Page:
Space constraints are a red herring. My concerns are internal consistency, and editor attention constraints on what can be reliably kept up to date. Or, more specifically: as our treatment of things like Northwest Germanic demonstrates, "having an intermediate proto-stage" and "having a separate appendix / separate language status for an intermediate proto-stage" are two different things. No one wants to stop recognizing Proto-Eastern Polynesian; I am only proposing covering it in the same appendix entries as corresponding Proto-Polynesian forms.
(This might also be the first time I hear "it is a work in progress" used as an argument against improving organization.)
Also I guess a more general discussion on preferrable ways to organize etymology appendices might be worthwhile. I think I'm going to start that below. --Tropylium (talk) 00:11, 26 January 2015 (UTC)Reply[reply]
Actually, Proto-West-Germanic never existed in all likelihood, given the current thoughts in the field. West Germanic doesn't appear to be a clade. While it certainly has some innovations that are shared among the group, it seems that West Germanic was still in a continuum with North Germanic when those changes occurred. This is similar to the West and South Slavic language groups, for which a single proto-language stage is not reconstructable either. —CodeCat 22:07, 25 January 2015 (UTC)Reply[reply]
The Ringe & Taylor 2014 book has two chapters on it. Situation with Slavic division is different - we're know for certain that they are geographical groupings and as speech communities they never existed because the earlier form of the language is already attested in terms of Old Church Slavonic, which already demonstrates dialectal variation.--Ivan Štambuk (talk) 23:15, 25 January 2015 (UTC)Reply[reply]
  • I'm certainly responsible for some of the mess; I haven't time to respond in full, but suffice it to say that entries in PNP or PEP are not that we may show every stage in the phonetic development of a proto-word but rather that we may have entries for words that by editorial laziness or simple lack of cognates we cannot place in PPn in good faith and yet are demonstrably valid up to a certain level in the Polynesian tree. —Μετάknowledgediscuss/deeds 21:17, 22 January 2015 (UTC)Reply[reply]
  • Returning to the subject at hand... Western Malayo-Polynesian and Central Malayo-Polynesian are negatively-defined areal rather than valid genetic groups, so proto-languages for them seem nonsensical. Is there any logical opposition to deleting the first one and merging the second to Central-Eastern? - -sche (discuss) 00:27, 26 January 2015 (UTC)Reply[reply]

Header levels edit

To the best of my knowledge, there is no 'official' list of header levels, WT:ELE mentions the headers, but not the levels. A particular one to start with, should Descendants be L3 when the descendants are not from a particular part of speech? I think the most official list we have is User:AutoFormat/Headers. Renard Migrant (talk) 11:55, 18 January 2015 (UTC)Reply[reply]

What about DTLHS's list? —CodeCat 20:14, 20 January 2015 (UTC)Reply[reply]
What makes something "official"? Shall we have a vote? My list also doesn't take into account the relative positions of headers. DTLHS (talk) 20:20, 20 January 2015 (UTC)Reply[reply]
I'm not advocating officialness just asking the question. Renard Migrant (talk) 20:41, 20 January 2015 (UTC)Reply[reply]

Proto-Arawak edit

Hi, could someone do me a favor and create a language module for Proto-Arawak?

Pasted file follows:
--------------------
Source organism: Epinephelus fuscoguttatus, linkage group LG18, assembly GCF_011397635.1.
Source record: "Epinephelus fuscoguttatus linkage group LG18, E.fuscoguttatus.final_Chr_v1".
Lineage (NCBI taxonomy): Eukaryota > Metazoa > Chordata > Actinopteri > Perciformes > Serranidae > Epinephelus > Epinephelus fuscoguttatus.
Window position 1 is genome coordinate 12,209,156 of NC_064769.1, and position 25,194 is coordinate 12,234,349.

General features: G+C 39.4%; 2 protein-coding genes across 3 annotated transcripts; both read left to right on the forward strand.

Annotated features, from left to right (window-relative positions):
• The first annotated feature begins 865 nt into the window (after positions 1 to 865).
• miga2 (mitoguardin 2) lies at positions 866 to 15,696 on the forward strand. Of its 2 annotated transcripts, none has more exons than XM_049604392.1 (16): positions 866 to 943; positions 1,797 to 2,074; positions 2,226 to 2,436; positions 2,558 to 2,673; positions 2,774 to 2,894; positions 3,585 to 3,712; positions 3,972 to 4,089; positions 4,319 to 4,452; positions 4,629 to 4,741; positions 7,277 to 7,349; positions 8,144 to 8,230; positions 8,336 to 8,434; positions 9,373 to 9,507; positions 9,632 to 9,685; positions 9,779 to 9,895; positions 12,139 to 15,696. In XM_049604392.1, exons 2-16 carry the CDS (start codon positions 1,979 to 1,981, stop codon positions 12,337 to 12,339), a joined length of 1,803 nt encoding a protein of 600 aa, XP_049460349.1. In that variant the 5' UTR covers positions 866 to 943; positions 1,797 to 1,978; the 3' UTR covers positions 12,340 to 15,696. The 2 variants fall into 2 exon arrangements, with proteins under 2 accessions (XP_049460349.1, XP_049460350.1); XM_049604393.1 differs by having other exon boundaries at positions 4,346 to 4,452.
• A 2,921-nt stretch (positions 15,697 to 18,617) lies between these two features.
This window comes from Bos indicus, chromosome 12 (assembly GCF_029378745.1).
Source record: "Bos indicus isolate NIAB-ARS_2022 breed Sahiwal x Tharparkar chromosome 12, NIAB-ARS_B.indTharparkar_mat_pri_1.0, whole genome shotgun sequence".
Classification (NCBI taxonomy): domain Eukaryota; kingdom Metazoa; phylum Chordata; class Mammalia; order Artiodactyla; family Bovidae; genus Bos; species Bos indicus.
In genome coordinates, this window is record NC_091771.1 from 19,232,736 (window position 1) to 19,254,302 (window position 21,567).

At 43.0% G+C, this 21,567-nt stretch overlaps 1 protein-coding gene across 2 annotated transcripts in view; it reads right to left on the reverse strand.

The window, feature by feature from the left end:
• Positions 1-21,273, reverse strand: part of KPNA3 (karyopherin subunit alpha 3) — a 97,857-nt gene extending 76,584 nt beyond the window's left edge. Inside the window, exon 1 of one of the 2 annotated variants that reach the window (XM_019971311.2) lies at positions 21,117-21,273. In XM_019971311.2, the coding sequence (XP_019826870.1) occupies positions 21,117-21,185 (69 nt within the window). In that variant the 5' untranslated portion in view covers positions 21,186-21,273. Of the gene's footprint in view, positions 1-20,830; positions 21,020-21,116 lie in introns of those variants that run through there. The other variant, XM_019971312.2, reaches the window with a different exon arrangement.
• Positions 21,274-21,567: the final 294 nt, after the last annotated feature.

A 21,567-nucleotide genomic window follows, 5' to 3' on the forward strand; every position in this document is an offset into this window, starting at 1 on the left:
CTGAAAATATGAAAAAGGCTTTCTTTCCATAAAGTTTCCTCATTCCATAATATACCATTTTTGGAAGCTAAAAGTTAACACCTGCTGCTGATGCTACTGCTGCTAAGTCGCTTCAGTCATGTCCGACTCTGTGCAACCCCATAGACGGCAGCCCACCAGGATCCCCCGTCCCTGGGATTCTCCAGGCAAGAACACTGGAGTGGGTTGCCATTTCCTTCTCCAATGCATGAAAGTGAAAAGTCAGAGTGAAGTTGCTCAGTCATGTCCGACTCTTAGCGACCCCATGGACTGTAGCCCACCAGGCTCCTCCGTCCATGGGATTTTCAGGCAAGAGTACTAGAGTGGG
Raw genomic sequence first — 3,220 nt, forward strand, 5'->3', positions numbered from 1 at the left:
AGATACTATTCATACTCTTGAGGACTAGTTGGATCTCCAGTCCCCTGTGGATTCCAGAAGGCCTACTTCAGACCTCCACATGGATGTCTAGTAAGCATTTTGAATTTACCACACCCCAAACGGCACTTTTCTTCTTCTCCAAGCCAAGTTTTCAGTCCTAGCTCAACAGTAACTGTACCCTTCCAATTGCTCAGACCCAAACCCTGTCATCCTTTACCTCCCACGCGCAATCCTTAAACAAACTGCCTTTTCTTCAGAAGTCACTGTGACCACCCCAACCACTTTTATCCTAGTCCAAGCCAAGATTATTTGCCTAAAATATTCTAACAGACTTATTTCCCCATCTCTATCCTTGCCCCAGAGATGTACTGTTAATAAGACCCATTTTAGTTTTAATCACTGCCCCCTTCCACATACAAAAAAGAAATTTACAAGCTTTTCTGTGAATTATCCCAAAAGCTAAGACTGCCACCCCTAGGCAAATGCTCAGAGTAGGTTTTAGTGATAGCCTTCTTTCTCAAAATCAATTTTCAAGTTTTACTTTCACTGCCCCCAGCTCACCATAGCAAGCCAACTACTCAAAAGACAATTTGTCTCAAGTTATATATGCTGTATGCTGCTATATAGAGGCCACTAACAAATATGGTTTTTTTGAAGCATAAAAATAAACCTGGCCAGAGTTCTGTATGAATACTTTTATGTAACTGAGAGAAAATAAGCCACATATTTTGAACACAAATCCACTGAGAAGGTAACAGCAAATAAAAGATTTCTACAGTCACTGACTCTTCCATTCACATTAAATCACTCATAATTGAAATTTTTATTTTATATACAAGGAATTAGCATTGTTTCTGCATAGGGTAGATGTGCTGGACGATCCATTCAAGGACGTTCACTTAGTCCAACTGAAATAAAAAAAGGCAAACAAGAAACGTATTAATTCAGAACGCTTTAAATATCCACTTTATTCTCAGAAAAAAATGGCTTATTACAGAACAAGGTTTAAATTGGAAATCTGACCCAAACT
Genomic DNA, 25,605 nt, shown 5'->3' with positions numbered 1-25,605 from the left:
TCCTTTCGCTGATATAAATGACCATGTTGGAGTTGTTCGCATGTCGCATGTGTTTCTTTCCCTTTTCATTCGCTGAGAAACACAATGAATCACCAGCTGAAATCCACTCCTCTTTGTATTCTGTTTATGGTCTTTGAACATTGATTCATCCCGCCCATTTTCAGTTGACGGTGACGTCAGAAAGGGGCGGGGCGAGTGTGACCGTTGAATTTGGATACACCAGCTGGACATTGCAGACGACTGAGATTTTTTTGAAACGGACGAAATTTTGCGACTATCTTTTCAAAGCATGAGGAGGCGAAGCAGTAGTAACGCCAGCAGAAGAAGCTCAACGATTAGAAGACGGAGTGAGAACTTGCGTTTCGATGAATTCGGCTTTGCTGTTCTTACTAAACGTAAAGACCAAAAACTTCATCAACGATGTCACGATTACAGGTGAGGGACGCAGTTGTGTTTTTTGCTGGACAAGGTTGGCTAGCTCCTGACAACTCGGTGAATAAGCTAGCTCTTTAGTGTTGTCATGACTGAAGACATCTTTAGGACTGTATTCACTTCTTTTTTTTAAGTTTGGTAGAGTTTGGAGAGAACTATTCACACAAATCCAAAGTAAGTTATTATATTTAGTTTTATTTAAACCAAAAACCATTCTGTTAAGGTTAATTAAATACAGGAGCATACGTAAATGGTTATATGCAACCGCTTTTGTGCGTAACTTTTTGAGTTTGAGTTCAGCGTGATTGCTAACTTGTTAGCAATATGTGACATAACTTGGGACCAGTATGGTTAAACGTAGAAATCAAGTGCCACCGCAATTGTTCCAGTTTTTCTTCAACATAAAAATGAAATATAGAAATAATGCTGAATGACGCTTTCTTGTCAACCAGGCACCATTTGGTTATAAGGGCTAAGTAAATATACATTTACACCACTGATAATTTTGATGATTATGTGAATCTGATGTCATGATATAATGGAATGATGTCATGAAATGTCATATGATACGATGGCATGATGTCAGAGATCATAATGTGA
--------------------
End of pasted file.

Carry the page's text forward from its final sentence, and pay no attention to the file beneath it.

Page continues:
m["arw-pro"] = {
names = {"Proto-Arawak", "Proto-Arawakan", "Proto-Maipuran"},
type = "regular",
scripts = {"Latn"},
family = "awd",

Thanks for your help! --Victar (talk) 17:49, 20 January 2015 (UTC)Reply[reply]

I've created it, but as awd-pro, since the usual naming scheme for proto-languages is to add "-pro" to the family code. I also used "Proto-Arawakan" as the canonical name because "Arawakan" was the name of the family, but given that Proto-Arawakan and Proto-Arawak have about as common over the last few decades, and Arawak has always been more common than Arawakan, feel free to start an WT:RFM or ask me to if you think the family and protolanguage should be renamed. - -sche (discuss) 17:46, 21 January 2015 (UTC)Reply[reply]
Thanks a ton -sche! --Victar (talk) 19:05, 21 January 2015 (UTC)Reply[reply]

Taíno vs Taino edit

Hi, the proper way to spell Taíno in English is Taíno, not Taino (sans i-acute). Can we change its canonical name to reflect this? --Victar (talk) 18:34, 20 January 2015 (UTC)Reply[reply]

It's not one person's decision what the 'proper' way to spelling a word is. Sure, we could change it if we collectively wanted to, but do we? Renard Migrant (talk) 20:42, 20 January 2015 (UTC)Reply[reply]
Appendix:Taíno/kasike may need moving and correcting. Renard Migrant (talk) 20:46, 20 January 2015 (UTC)Reply[reply]
By proper, I mean the spelling used in all the vast majority of academic papers and on Wikipedia. So if an admin could change it before start adding more entries, I would appreciate it. --Victar (talk) 20:53, 20 January 2015 (UTC)Reply[reply]
All academic papers? All of them, in the history of the English language, that's what you're saying isn't it? Renard Migrant (talk) 22:21, 20 January 2015 (UTC)Reply[reply]
Yes, all in the history of man. ;-) But seriously, if it's the form used in academic papers and on Wikipedia, it should be the form used on Wiktionary. Do you have the capability to change it? --Victar (talk) 22:27, 20 January 2015 (UTC)Reply[reply]
Wrong! I found one that uses Taino. Hard lines. Renard Migrant (talk) 22:33, 20 January 2015 (UTC)Reply[reply]
OK, sure, but I can tell you that it is not the common spelling in academic papers, and not he spelling used on Wikipedia. --Victar (talk) 22:38, 20 January 2015 (UTC)Reply[reply]